8. theseeker4

    theseeker4 MS 3

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    Yes, you don't have to pay anything toward it until you are no longer enrolled in courses at least half time. It doesn't matter if you have a job currently or not, you don't have to pay as long as you are in school at least half time. You will start paying it when you start paying the med school loans back as well, and during residency you will probably be paying under Income Based Repayments, so the added undergrad loan won't increase that payment. You can start making major progress toward paying down the principle when you are making attending wages.

    The 9 months before you start paying back is after being out of school, not 9 months after taking out the loan regardless of your student status. Once you are out of school, that 9 month clock starts, not before.

    ETA: Interest starts as soon as you take the loan out for unsubsidized loans, but you don't have to pay it right away, it rolls into the total you owe. Interest is paid by the government for subsidized loans while you are in school.
  9. Ismet

    Ismet MS-3! Moderator

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    Yes.

    Depends on the type of loan and whether it's undergrad or grad/professional. Either 3.4% or 6.8%

    I believe subsidized loans are still available for undergrad, which means the government pays the interest while you are still in school.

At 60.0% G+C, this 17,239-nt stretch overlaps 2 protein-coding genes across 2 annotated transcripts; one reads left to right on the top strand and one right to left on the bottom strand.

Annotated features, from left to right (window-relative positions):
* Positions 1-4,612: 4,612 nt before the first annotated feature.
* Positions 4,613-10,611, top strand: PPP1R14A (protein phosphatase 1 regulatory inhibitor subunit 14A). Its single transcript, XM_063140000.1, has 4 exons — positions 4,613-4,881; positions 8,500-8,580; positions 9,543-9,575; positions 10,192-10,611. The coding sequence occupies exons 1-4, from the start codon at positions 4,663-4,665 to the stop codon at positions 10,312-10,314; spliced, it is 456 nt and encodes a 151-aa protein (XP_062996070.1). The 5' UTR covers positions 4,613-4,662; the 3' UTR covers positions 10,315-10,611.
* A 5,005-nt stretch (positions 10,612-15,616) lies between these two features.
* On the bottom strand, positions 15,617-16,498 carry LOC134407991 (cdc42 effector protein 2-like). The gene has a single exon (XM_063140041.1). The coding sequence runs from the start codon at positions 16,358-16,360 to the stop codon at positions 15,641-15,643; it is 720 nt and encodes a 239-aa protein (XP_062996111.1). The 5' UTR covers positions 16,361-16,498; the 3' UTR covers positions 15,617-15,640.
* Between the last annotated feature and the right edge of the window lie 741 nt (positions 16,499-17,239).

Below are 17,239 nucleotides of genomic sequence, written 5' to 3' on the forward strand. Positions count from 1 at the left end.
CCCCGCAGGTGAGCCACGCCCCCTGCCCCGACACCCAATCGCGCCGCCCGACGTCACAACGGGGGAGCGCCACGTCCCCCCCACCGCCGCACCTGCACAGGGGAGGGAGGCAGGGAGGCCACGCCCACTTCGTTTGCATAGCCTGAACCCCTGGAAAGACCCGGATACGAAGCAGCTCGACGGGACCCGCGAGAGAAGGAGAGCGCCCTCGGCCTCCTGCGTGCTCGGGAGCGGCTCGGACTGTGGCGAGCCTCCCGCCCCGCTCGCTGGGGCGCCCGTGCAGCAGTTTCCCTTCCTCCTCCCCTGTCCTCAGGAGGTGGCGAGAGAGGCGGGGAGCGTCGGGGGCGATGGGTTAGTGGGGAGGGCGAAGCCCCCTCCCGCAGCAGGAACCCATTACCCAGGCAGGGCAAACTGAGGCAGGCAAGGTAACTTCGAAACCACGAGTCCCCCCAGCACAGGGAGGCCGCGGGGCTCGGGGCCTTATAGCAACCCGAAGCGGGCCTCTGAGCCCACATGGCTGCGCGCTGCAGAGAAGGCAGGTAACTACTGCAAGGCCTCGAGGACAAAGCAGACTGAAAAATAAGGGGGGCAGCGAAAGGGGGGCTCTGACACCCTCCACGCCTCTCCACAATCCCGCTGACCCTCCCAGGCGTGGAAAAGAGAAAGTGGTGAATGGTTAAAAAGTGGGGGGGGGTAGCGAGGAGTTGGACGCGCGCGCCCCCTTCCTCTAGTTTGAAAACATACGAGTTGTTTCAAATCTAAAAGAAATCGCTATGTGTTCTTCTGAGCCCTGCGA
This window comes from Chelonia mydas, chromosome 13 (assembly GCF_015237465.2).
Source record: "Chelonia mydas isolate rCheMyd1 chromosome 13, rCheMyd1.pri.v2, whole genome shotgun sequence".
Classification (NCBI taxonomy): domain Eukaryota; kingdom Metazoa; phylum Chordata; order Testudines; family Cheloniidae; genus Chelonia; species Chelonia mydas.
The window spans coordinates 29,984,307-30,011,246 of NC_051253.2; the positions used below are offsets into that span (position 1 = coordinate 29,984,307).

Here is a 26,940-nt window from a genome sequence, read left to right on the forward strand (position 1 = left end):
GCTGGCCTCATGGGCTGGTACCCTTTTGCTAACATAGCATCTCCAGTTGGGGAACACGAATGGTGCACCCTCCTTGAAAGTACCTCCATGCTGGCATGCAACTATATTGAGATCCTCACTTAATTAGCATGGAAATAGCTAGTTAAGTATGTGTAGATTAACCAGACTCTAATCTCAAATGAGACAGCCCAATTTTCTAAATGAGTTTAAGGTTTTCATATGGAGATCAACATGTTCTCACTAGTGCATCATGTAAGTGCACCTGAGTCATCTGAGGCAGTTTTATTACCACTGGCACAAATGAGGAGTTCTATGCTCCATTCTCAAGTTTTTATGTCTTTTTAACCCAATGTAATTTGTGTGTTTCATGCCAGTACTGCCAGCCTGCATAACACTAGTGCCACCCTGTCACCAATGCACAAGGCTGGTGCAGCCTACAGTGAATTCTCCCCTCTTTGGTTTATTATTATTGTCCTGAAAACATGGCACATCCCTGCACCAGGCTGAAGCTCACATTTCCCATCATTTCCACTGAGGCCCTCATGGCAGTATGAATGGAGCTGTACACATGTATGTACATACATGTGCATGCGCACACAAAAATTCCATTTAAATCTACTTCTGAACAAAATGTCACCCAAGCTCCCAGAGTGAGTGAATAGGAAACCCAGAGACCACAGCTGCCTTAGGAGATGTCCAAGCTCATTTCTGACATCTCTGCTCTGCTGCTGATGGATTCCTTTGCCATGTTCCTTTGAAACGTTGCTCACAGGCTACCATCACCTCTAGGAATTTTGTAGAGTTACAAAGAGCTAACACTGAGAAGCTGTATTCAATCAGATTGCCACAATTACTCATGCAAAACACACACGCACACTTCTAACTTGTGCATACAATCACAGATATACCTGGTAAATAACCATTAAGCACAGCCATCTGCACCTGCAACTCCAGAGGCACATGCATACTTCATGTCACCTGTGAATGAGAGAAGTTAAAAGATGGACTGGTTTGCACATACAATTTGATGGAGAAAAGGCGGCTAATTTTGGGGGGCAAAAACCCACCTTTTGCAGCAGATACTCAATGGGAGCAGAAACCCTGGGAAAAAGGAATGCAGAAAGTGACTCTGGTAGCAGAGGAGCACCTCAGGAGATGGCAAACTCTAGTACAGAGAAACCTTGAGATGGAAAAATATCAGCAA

The federal loans available now for medical school are unsubsidized, which means that the interest (at a rate of 6.8%) starts accruing while you are in school.

    Most people's parents cannot afford paying back med school loans, and most people have to take out loans for the majority of med school tuition and living expenses. We're all pretty much in the same boat. You WILL be paying your loans back for a long time, that's something you need to know going in. Maybe talk to a financial aid advisor to go over all of your options. There are things like the National Health Service Corps which can pay for med school if you plan on going into a primary care field in an underserved area.
  10. AestheticGod

    AestheticGod

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    Didn't understand the bold part, i'm really furious currently and not thinking properly. So the interests starts soon as i start the loan, and keeps building up until i pay it all back?

    And the 2nd bold sentence doesn't support the first bold sentence. The government will pay for the interest rates while i'm in still in school? So technically the interest rates that i have to pay will start after i graduate and stop going to school?


    Really appreciate the help btw!
  11. AestheticGod

    AestheticGod

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    Ohh ok thanks! That answered most of my questions which i just typed up. I guess it's time for me to get a student loan. And here i thought i could go through college with no dept by going to a community college for my AA first :(
    Wish they would at least gimme some credit for keeping a 3.5+ GPA :/ I know a lot of people who take bullshiit classes in CC just for the money from fafsa
  12. theWUbear

    theWUbear MS0

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    Don't be too bummed out about it, average student loan debt after college is 25k
  13. AestheticGod

    AestheticGod

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    o_O is that something not to be bummed out by???

    It just feels terrible that my school was being paid for by fafsa..and then randomly i have to start paying out of pocket for it now :(
  14. equinsu ocha

    equinsu ocha

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    Be thankful that you have the majority paid for. You should also get used to the idea of borrowing money and paying it back if you plan on pursuing medicine.
  15. seafood92

    seafood92